CAIRO — Clashes between security forces and supporters of the Muslim Brotherhood spread across Egypt on Friday, killing dozens of protesters as gunfire erupted and vigilantes, some brandishing whips and pipes, roamed neighborhoods and cheered soldiers moving through the streets.
Fierce violence broke out as tens of thousands of supporters of deposed Islamist President Mohamed Morsi marched toward Ramses Square in downtown Cairo. Police and men in civilian clothes fired tear gas, birdshot and live bullets as protesters rushed the dead and wounded into a makeshift hospital in a nearby mosque.
Doctors at the hospital said at least 52 protesters had been killed. Media reports said more than 15 others died in clashes that spread to Ismailia, Damietta, Fayoum and other cities. Egypt’s new military-backed government said there were nine confirmed deaths nationwide.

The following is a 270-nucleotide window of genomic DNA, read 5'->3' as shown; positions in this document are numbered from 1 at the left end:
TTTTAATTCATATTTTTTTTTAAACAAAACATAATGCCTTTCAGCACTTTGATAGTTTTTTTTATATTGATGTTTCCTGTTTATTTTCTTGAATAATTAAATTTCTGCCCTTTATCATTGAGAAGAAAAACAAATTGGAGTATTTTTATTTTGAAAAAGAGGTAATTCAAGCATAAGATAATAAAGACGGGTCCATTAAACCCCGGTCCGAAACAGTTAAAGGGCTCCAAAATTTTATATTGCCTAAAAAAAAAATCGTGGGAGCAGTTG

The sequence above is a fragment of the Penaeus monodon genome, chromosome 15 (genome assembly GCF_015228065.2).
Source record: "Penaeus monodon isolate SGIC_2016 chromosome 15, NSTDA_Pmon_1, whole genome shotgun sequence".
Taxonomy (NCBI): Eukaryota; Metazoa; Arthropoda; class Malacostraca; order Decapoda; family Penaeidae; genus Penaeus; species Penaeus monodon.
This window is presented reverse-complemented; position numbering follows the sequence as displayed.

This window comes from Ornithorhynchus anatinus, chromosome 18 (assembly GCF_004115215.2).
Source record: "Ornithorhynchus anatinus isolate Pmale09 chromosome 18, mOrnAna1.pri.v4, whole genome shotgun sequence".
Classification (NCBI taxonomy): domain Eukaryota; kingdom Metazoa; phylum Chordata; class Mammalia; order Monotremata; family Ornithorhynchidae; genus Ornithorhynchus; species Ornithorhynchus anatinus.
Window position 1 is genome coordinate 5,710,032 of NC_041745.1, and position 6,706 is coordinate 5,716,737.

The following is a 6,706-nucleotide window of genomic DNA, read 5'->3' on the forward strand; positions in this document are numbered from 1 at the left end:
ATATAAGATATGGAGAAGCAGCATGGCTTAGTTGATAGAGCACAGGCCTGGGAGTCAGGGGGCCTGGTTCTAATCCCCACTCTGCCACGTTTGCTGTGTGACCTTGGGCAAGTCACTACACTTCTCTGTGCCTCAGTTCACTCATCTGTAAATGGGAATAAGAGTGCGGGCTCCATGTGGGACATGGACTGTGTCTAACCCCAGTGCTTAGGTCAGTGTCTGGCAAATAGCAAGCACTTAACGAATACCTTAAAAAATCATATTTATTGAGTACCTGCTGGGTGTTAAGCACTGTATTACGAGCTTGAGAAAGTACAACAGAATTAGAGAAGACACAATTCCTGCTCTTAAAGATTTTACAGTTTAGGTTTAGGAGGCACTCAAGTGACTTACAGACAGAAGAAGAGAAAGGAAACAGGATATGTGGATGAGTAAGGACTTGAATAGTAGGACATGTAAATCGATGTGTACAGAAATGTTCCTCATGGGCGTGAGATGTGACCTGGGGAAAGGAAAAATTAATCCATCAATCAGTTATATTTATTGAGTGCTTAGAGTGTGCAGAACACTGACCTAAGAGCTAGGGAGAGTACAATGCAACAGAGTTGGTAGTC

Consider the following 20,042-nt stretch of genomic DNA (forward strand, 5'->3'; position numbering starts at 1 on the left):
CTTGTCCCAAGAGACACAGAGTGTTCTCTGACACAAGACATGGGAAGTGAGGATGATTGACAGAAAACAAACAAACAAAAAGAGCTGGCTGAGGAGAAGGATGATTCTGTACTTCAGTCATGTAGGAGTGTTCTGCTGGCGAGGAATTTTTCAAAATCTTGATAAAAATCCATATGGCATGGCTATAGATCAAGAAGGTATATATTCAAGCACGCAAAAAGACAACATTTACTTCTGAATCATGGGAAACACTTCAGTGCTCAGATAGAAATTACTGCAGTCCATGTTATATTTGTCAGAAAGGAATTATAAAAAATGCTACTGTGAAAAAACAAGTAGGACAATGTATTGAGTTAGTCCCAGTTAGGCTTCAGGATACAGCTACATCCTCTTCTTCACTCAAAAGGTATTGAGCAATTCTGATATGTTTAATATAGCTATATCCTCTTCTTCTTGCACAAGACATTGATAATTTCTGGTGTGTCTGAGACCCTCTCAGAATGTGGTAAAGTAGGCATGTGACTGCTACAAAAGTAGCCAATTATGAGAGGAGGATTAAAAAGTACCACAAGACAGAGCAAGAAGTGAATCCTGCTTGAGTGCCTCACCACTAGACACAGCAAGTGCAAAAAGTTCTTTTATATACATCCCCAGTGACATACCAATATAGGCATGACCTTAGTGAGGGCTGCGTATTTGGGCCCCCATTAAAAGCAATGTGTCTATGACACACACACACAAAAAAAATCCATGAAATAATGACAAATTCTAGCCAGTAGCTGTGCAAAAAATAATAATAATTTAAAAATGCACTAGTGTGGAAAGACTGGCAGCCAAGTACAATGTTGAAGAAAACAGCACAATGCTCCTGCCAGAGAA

The bloodshed came a day after the Interior Ministry announced police would use “live ammunition in the face” of any attacks. That warning did not deter surges of protesters angry over raids by security forces on two sit-ins Wednesday that killed more than 600 Morsi supporters.
“I have no gun. I have no knife. I only have my body marching here. If I am killed, it is for my freedom,” said Issam Ibrahim, an engineer, as army helicopters buzzed overhead. “Can the military withstand this kind of pressure? I doubt it. It may take days, weeks, but we are marching for legitimacy.”
“You tell the world,” said another man. “You tell the world what we are doing.”
The marches were dubbed the “Day of Rage” and they edged this nation further into chaos.
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